For now, I’ll revel in the fact that I had a chance to steer the boat that Cup defenders Bus Mosbacher and Bill Ficker sailed to glory in 1967 and 1970. Yes, we finished second, and in the short time aboard, I know I only experienced some of Intrepid‘s good manners. But to drive the last wooden hull to win the America’s Cup is not an experience I’ll forget.
I also had the privilege later that afternoon of touring part of the institution that was the beneficiary of the day’s fun and fundraising on the water; the New York Harbor School on Governor’s Island, just off the Battery at the south end of Manhattan. We took a short boat ride over and visited the New York City high school’s newest building, which is on the waterfront and has recently begun hosting, among others, a project to seed the harbor with a billion oysters. Although harvesting oysters as food in a relatively polluted harbor such as New York’s is not likely to happen any time soon, oysters are filter feeders, and a concentration of them could significantly improve water quality. Putting nature to work, with energy supplied by a diverse group of the city high school students, seems like an excellent plan.
During the tour, I met a senior who had learned to Scuba dive in the murky harbor to assist with the creation of artificial oyster reefs, and a couple of sophomores who are still in training. And I had a tour of the Vessel Ops center, where another senior described how her love for the water led her to this school, and her excitement at the new simulator that was about to be installed. Candace showed me vessel safety videos and described her college aspirations, which include Kings Point and SUNY Maritime as possibilities; but then she admitted that she had so many other interests, she had yet to make up her mind where to apply.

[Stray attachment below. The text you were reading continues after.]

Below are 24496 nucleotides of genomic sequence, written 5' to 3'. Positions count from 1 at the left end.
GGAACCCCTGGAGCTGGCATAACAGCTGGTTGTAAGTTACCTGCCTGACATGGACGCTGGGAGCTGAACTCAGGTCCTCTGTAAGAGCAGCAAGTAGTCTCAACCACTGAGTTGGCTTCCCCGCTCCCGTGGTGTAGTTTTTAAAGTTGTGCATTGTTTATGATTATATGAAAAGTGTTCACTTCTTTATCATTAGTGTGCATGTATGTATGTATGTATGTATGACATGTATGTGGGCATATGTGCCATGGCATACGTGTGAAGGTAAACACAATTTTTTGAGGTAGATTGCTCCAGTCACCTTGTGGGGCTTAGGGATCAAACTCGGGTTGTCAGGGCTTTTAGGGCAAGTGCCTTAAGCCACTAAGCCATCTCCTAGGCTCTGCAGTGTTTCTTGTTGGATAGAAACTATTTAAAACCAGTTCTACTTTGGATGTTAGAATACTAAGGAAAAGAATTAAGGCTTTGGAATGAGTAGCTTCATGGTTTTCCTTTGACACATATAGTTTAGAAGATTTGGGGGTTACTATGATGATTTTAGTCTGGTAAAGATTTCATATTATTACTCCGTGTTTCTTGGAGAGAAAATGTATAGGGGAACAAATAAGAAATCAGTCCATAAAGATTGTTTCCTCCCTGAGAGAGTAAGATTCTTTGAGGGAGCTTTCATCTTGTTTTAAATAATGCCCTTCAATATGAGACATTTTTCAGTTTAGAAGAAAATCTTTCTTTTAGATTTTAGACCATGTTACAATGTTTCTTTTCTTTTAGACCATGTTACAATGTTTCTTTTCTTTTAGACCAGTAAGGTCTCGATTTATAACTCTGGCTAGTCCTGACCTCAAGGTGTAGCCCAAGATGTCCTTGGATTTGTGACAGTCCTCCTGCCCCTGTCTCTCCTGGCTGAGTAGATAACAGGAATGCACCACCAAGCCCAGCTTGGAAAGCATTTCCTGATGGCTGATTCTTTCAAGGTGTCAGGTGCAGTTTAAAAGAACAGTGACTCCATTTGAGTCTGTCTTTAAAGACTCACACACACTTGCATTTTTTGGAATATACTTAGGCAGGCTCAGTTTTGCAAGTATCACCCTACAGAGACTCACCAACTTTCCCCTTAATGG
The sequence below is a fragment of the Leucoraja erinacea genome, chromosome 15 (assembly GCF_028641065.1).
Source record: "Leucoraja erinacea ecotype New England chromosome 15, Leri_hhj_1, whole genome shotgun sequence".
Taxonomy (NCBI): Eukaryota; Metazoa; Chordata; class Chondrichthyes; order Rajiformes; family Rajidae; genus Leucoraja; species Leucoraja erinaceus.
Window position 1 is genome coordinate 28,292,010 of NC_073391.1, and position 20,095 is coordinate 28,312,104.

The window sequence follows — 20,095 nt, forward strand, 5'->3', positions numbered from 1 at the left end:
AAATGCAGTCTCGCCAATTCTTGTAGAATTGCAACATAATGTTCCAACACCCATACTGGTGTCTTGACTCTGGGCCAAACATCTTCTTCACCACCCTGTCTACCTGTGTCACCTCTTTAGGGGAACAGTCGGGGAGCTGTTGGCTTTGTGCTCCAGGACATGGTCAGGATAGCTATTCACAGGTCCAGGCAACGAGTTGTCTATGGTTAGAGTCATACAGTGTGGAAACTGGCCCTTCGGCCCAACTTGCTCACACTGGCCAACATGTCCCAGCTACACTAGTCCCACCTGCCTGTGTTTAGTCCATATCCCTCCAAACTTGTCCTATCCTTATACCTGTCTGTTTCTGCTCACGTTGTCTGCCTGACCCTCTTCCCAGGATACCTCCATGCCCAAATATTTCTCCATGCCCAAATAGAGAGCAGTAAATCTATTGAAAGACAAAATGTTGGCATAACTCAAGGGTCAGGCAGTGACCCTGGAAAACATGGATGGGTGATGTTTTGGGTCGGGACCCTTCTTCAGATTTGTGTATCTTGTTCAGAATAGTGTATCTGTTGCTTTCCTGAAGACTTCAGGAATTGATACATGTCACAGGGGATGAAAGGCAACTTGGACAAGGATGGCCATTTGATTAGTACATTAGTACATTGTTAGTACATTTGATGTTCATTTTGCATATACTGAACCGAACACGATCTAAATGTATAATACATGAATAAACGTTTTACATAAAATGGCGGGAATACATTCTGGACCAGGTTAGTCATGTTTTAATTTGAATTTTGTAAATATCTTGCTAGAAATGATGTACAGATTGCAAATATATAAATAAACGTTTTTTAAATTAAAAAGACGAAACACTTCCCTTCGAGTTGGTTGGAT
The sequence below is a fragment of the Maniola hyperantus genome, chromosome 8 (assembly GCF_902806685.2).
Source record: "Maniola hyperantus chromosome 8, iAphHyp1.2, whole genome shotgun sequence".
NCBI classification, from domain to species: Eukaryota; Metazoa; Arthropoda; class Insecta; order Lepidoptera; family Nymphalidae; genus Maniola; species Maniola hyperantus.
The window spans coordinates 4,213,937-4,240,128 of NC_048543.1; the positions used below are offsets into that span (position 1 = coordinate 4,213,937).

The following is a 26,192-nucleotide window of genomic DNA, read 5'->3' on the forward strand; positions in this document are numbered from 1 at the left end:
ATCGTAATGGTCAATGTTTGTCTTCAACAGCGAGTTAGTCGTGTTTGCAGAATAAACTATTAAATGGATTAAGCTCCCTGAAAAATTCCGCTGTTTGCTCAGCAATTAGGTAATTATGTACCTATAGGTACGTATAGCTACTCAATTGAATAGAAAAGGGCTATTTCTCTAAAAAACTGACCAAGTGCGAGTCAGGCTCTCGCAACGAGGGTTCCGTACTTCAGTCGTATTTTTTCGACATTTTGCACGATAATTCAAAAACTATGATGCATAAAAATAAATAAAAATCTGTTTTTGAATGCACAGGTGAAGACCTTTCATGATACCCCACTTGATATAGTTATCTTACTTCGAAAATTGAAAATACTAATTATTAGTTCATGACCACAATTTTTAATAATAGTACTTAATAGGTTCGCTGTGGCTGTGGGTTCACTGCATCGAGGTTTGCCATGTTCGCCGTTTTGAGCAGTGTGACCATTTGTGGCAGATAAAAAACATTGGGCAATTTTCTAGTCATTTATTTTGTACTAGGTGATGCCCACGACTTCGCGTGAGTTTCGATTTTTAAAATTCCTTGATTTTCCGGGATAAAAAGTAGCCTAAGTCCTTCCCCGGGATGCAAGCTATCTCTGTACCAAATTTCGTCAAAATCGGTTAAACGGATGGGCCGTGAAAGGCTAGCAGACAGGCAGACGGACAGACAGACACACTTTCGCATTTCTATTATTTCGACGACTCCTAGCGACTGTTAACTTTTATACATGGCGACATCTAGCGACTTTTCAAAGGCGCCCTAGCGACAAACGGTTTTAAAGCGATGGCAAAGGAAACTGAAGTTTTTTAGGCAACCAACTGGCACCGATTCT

I like Candace’s kind of problem, which describes to me someone ready to fully engage with her future, whether on the water or off. Have you noticed how gaining mastery on the water has that kind of effect on people?
One thing being on and around the water has taught me is that second place aboard Intrepid on the racecourse isn’t so terribly different from first. Our entire crew of 12 enjoyed the challenges of learning to work the boat together. But that doesn’t mean we have to be satisfied with second; next year, whatever my role, I’ll pay more attention to the phase of the moon and if it’s nearly full again, I’ll remember that the current will be a dominant factor in the final result.